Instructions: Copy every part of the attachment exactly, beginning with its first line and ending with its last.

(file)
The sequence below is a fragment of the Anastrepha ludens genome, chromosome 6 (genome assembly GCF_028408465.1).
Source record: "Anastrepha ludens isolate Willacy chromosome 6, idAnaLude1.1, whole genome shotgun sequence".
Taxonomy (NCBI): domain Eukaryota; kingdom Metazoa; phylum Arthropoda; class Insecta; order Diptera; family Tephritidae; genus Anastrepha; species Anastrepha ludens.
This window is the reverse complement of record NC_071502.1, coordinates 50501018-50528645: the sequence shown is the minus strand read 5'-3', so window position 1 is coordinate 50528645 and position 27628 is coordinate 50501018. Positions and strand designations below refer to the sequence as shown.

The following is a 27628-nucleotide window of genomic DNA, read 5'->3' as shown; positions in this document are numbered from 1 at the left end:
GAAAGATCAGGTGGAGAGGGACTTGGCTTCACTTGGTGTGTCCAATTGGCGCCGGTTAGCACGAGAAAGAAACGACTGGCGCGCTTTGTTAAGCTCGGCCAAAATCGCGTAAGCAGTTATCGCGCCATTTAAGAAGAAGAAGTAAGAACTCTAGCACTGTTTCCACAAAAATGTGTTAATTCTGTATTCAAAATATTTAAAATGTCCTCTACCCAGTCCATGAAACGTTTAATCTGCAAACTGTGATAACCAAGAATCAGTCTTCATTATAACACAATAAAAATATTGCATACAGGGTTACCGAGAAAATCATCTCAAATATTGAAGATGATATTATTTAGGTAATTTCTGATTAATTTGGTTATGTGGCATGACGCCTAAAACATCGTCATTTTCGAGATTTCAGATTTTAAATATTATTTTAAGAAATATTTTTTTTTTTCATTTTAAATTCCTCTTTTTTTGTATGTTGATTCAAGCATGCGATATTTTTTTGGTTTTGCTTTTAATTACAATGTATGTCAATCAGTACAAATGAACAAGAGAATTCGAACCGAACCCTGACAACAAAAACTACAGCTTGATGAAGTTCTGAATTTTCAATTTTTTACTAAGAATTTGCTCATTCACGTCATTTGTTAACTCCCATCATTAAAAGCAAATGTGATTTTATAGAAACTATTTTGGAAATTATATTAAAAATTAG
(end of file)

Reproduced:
The sequence below is a fragment of the Anastrepha ludens genome, chromosome 6 (genome assembly GCF_028408465.1).
Source record: "Anastrepha ludens isolate Willacy chromosome 6, idAnaLude1.1, whole genome shotgun sequence".
Taxonomy (NCBI): domain Eukaryota; kingdom Metazoa; phylum Arthropoda; class Insecta; order Diptera; family Tephritidae; genus Anastrepha; species Anastrepha ludens.
This window is the reverse complement of record NC_071502.1, coordinates 50501018-50528645: the sequence shown is the minus strand read 5'-3', so window position 1 is coordinate 50528645 and position 27628 is coordinate 50501018. Positions and strand designations below refer to the sequence as shown.

The following is a 27628-nucleotide window of genomic DNA, read 5'->3' as shown; positions in this document are numbered from 1 at the left end:
GAAAGATCAGGTGGAGAGGGACTTGGCTTCACTTGGTGTGTCCAATTGGCGCCGGTTAGCACGAGAAAGAAACGACTGGCGCGCTTTGTTAAGCTCGGCCAAAATCGCGTAAGCAGTTATCGCGCCATTTAAGAAGAAGAAGTAAGAACTCTAGCACTGTTTCCACAAAAATGTGTTAATTCTGTATTCAAAATATTTAAAATGTCCTCTACCCAGTCCATGAAACGTTTAATCTGCAAACTGTGATAACCAAGAATCAGTCTTCATTATAACACAATAAAAATATTGCATACAGGGTTACCGAGAAAATCATCTCAAATATTGAAGATGATATTATTTAGGTAATTTCTGATTAATTTGGTTATGTGGCATGACGCCTAAAACATCGTCATTTTCGAGATTTCAGATTTTAAATATTATTTTAAGAAATATTTTTTTTTTTCATTTTAAATTCCTCTTTTTTTGTATGTTGATTCAAGCATGCGATATTTTTTTGGTTTTGCTTTTAATTACAATGTATGTCAATCAGTACAAATGAACAAGAGAATTCGAACCGAACCCTGACAACAAAAACTACAGCTTGATGAAGTTCTGAATTTTCAATTTTTTACTAAGAATTTGCTCATTCACGTCATTTGTTAACTCCCATCATTAAAAGCAAATGTGATTTTATAGAAACTATTTTGGAAATTATATTAAAAATTAG